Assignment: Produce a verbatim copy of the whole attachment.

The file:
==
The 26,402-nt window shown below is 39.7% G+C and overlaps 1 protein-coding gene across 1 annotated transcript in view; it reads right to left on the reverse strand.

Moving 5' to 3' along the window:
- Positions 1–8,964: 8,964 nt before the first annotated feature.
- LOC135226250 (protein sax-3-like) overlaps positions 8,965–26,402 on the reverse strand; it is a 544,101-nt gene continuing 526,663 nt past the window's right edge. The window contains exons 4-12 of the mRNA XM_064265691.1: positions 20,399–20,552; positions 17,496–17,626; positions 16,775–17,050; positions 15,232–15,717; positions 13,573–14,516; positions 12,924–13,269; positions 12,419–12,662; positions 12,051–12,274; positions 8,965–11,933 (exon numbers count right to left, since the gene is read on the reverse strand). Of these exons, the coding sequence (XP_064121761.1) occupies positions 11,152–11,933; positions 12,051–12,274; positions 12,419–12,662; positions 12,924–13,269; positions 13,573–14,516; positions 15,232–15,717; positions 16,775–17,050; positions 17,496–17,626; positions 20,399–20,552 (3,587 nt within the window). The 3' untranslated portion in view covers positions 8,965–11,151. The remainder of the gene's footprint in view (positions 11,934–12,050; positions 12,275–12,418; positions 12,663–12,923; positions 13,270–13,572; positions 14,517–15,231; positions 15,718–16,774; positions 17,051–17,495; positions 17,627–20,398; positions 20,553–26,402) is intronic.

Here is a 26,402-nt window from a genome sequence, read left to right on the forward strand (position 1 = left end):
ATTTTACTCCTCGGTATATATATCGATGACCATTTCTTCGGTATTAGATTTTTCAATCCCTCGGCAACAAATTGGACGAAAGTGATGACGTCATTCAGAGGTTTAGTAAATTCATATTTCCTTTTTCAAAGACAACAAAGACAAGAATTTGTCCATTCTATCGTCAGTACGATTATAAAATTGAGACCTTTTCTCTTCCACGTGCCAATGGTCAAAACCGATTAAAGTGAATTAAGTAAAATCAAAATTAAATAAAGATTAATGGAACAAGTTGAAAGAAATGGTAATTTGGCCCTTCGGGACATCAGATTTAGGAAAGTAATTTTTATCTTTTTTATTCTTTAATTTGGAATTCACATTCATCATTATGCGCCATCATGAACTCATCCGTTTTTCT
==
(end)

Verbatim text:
The 26,402-nt window shown below is 39.7% G+C and overlaps 1 protein-coding gene across 1 annotated transcript in view; it reads right to left on the reverse strand.

Moving 5' to 3' along the window:
- Positions 1–8,964: 8,964 nt before the first annotated feature.
- LOC135226250 (protein sax-3-like) overlaps positions 8,965–26,402 on the reverse strand; it is a 544,101-nt gene continuing 526,663 nt past the window's right edge. The window contains exons 4-12 of the mRNA XM_064265691.1: positions 20,399–20,552; positions 17,496–17,626; positions 16,775–17,050; positions 15,232–15,717; positions 13,573–14,516; positions 12,924–13,269; positions 12,419–12,662; positions 12,051–12,274; positions 8,965–11,933 (exon numbers count right to left, since the gene is read on the reverse strand). Of these exons, the coding sequence (XP_064121761.1) occupies positions 11,152–11,933; positions 12,051–12,274; positions 12,419–12,662; positions 12,924–13,269; positions 13,573–14,516; positions 15,232–15,717; positions 16,775–17,050; positions 17,496–17,626; positions 20,399–20,552 (3,587 nt within the window). The 3' untranslated portion in view covers positions 8,965–11,151. The remainder of the gene's footprint in view (positions 11,934–12,050; positions 12,275–12,418; positions 12,663–12,923; positions 13,270–13,572; positions 14,517–15,231; positions 15,718–16,774; positions 17,051–17,495; positions 17,627–20,398; positions 20,553–26,402) is intronic.

Here is a 26,402-nt window from a genome sequence, read left to right on the forward strand (position 1 = left end):
ATTTTACTCCTCGGTATATATATCGATGACCATTTCTTCGGTATTAGATTTTTCAATCCCTCGGCAACAAATTGGACGAAAGTGATGACGTCATTCAGAGGTTTAGTAAATTCATATTTCCTTTTTCAAAGACAACAAAGACAAGAATTTGTCCATTCTATCGTCAGTACGATTATAAAATTGAGACCTTTTCTCTTCCACGTGCCAATGGTCAAAACCGATTAAAGTGAATTAAGTAAAATCAAAATTAAATAAAGATTAATGGAACAAGTTGAAAGAAATGGTAATTTGGCCCTTCGGGACATCAGATTTAGGAAAGTAATTTTTATCTTTTTTATTCTTTAATTTGGAATTCACATTCATCATTATGCGCCATCATGAACTCATCCGTTTTTCT